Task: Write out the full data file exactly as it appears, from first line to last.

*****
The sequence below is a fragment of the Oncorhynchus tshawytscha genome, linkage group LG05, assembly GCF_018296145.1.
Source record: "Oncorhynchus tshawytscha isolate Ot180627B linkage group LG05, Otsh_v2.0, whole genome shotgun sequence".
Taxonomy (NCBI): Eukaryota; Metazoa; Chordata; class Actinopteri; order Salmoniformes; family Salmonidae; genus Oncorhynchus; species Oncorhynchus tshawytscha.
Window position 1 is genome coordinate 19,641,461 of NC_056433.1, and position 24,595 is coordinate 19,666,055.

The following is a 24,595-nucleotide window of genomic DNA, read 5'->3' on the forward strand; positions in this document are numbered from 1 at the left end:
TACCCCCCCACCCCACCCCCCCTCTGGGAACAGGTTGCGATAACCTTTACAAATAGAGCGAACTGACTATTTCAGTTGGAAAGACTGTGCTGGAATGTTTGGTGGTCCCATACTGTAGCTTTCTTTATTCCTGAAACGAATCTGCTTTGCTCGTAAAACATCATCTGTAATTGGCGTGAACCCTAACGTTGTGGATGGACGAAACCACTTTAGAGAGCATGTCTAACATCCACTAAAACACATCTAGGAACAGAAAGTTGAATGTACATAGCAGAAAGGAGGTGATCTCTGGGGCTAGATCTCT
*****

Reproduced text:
The sequence below is a fragment of the Oncorhynchus tshawytscha genome, linkage group LG05, assembly GCF_018296145.1.
Source record: "Oncorhynchus tshawytscha isolate Ot180627B linkage group LG05, Otsh_v2.0, whole genome shotgun sequence".
Taxonomy (NCBI): Eukaryota; Metazoa; Chordata; class Actinopteri; order Salmoniformes; family Salmonidae; genus Oncorhynchus; species Oncorhynchus tshawytscha.
Window position 1 is genome coordinate 19,641,461 of NC_056433.1, and position 24,595 is coordinate 19,666,055.

The following is a 24,595-nucleotide window of genomic DNA, read 5'->3' on the forward strand; positions in this document are numbered from 1 at the left end:
TACCCCCCCACCCCACCCCCCCTCTGGGAACAGGTTGCGATAACCTTTACAAATAGAGCGAACTGACTATTTCAGTTGGAAAGACTGTGCTGGAATGTTTGGTGGTCCCATACTGTAGCTTTCTTTATTCCTGAAACGAATCTGCTTTGCTCGTAAAACATCATCTGTAATTGGCGTGAACCCTAACGTTGTGGATGGACGAAACCACTTTAGAGAGCATGTCTAACATCCACTAAAACACATCTAGGAACAGAAAGTTGAATGTACATAGCAGAAAGGAGGTGATCTCTGGGGCTAGATCTCT